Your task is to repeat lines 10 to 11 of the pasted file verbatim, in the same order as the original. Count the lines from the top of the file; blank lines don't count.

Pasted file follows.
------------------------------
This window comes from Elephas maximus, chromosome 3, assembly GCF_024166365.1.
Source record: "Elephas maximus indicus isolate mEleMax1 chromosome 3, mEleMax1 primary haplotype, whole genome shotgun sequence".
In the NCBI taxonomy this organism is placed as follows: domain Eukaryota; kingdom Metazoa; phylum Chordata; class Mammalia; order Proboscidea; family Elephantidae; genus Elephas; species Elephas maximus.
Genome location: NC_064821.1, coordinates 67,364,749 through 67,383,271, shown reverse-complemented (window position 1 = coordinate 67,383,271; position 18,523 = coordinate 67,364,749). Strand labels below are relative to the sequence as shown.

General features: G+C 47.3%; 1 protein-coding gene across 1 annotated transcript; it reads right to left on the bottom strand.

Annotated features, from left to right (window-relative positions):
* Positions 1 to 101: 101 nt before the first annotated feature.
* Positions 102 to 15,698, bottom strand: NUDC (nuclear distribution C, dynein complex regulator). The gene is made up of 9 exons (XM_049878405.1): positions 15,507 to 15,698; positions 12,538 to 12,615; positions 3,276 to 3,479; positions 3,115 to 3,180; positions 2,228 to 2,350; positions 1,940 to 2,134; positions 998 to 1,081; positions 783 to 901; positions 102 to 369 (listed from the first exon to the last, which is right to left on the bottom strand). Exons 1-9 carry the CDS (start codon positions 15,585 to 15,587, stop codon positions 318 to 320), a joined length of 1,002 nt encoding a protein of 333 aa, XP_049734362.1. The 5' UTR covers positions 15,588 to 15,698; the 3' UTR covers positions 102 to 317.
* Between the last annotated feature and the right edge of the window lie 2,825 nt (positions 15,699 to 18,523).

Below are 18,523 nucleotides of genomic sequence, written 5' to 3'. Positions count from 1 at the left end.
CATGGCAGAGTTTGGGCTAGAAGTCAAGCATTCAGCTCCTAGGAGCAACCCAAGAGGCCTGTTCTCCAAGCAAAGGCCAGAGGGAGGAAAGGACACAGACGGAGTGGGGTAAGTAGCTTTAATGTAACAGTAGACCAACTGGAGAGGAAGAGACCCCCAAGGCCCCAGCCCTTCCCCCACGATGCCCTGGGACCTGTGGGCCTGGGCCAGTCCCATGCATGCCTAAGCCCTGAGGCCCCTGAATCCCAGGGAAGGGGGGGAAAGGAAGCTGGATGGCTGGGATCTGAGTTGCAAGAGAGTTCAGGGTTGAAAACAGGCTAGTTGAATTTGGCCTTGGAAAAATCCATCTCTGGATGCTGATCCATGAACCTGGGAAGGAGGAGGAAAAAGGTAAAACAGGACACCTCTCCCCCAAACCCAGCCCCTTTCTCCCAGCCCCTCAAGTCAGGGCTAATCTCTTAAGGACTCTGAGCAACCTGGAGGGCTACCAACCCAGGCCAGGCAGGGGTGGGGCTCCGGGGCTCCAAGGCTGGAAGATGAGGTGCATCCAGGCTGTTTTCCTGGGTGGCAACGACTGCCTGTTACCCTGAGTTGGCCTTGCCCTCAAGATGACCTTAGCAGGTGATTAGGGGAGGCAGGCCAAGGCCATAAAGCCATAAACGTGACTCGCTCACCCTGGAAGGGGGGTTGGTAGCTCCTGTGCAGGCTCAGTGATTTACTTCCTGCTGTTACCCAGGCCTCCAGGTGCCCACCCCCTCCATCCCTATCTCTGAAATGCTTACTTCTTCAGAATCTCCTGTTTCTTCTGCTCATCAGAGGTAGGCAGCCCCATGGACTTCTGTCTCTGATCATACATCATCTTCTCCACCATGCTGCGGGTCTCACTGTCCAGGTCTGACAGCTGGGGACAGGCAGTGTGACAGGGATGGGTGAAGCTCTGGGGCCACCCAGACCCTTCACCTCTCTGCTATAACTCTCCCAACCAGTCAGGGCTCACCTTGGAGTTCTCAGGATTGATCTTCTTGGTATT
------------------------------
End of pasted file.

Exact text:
Below are 18,523 nucleotides of genomic sequence, written 5' to 3'. Positions count from 1 at the left end.
CATGGCAGAGTTTGGGCTAGAAGTCAAGCATTCAGCTCCTAGGAGCAACCCAAGAGGCCTGTTCTCCAAGCAAAGGCCAGAGGGAGGAAAGGACACAGACGGAGTGGGGTAAGTAGCTTTAATGTAACAGTAGACCAACTGGAGAGGAAGAGACCCCCAAGGCCCCAGCCCTTCCCCCACGATGCCCTGGGACCTGTGGGCCTGGGCCAGTCCCATGCATGCCTAAGCCCTGAGGCCCCTGAATCCCAGGGAAGGGGGGGAAAGGAAGCTGGATGGCTGGGATCTGAGTTGCAAGAGAGTTCAGGGTTGAAAACAGGCTAGTTGAATTTGGCCTTGGAAAAATCCATCTCTGGATGCTGATCCATGAACCTGGGAAGGAGGAGGAAAAAGGTAAAACAGGACACCTCTCCCCCAAACCCAGCCCCTTTCTCCCAGCCCCTCAAGTCAGGGCTAATCTCTTAAGGACTCTGAGCAACCTGGAGGGCTACCAACCCAGGCCAGGCAGGGGTGGGGCTCCGGGGCTCCAAGGCTGGAAGATGAGGTGCATCCAGGCTGTTTTCCTGGGTGGCAACGACTGCCTGTTACCCTGAGTTGGCCTTGCCCTCAAGATGACCTTAGCAGGTGATTAGGGGAGGCAGGCCAAGGCCATAAAGCCATAAACGTGACTCGCTCACCCTGGAAGGGGGGTTGGTAGCTCCTGTGCAGGCTCAGTGATTTACTTCCTGCTGTTACCCAGGCCTCCAGGTGCCCACCCCCTCCATCCCTATCTCTGAAATGCTTACTTCTTCAGAATCTCCTGTTTCTTCTGCTCATCAGAGGTAGGCAGCCCCATGGACTTCTGTCTCTGATCATACATCATCTTCTCCACCATGCTGCGGGTCTCACTGTCCAGGTCTGACAGCTGGGGACAGGCAGTGTGACAGGGATGGGTGAAGCTCTGGGGCCACCCAGACCCTTCACCTCTCTGCTATAACTCTCCCAACCAGTCAGGGCTCACCTTGGAGTTCTCAGGATTGATCTTCTTGGTATT